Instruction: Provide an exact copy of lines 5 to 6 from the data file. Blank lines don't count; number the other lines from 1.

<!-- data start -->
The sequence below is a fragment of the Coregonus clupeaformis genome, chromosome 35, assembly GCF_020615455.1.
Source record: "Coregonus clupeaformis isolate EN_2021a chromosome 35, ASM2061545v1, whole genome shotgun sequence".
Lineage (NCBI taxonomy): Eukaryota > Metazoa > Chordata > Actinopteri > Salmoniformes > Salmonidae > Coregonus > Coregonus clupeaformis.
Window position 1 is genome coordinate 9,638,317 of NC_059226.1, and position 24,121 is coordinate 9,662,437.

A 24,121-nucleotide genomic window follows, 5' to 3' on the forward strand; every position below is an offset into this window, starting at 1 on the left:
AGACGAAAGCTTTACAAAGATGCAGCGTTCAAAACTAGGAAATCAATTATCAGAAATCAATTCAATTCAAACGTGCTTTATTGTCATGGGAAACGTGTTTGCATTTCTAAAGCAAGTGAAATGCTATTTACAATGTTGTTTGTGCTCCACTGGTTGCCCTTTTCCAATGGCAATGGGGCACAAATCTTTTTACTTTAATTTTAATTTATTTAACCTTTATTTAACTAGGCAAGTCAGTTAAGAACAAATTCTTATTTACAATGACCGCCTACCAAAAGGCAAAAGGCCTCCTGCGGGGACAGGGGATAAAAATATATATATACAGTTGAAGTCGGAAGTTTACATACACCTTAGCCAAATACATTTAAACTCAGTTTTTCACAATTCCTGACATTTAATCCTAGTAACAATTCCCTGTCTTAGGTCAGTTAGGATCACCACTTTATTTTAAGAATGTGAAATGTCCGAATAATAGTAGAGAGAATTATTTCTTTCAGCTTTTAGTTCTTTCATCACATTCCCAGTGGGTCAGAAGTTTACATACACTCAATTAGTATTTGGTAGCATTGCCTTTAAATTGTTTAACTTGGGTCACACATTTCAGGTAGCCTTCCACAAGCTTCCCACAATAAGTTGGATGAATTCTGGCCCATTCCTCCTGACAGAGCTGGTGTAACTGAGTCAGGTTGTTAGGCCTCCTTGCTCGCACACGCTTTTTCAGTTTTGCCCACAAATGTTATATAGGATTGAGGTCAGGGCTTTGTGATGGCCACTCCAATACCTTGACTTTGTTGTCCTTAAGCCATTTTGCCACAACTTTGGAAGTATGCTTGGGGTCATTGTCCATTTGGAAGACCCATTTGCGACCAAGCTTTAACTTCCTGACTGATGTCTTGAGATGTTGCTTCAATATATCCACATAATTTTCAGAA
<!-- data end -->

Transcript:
A 24,121-nucleotide genomic window follows, 5' to 3' on the forward strand; every position below is an offset into this window, starting at 1 on the left:
AGACGAAAGCTTTACAAAGATGCAGCGTTCAAAACTAGGAAATCAATTATCAGAAATCAATTCAATTCAAACGTGCTTTATTGTCATGGGAAACGTGTTTGCATTTCTAAAGCAAGTGAAATGCTATTTACAATGTTGTTTGTGCTCCACTGGTTGCCCTTTTCCAATGGCAATGGGGCACAAATCTTTTTACTTTAATTTTAATTTATTTAACCTTTATTTAACTAGGCAAGTCAGTTAAGAACAAATTCTTATTTACAATGACCGCCTACCAAAAGGCAAAAGGCCTCCTGCGGGGACAGGGGATAAAAATATATATATACAGTTGAAGTCGGAAGTTTACATACACCTTAGCCAAATACATTTAAACTCAGTTTTTCACAATTCCTGACATTTAATCCTAGTAACAATTCCCTGTCTTAGGTCAGTTAGGATCACCACTTTATTTTAAGAATGTGAAATGTCCGAATAATAGTAGAGAGAATTATTTCTTTCAGCTTTTAGTTCTTTCATCACATTCCCAGTGGGTCAGAAGTTTACATACACTCAATTAGTATTTGGTAGCATTGCCTTTAAATTGTTTAACTTGGGTCACACATTTCAGGTAGCCTTCCACAAGCTTCCCACAATAAGTTGGATGAATTCTGGCCCATTCCTCCTGACAGAGCTGGTGTAACTGAGTCAGGTTGTTAGGCCTCCTTGCTCGCACACGCTTTTTCAGTTTTGCCCACAAATGTTATATAGGATTGAGGTCAGGGCTTTGTGATGGCCACTCCAATACCTTGACTTTGTTGTCCTTAAGCCATTTTGCCACAACTTTGGAAGTATGCTTGGGGTCATTGTCCATTTGGAAGACCCATTTGCGACCAAGCTTTAACTTCCTGACTGATGTCTTGAGATGTTGCTTCAATATATCCACATAATTTTCAGAA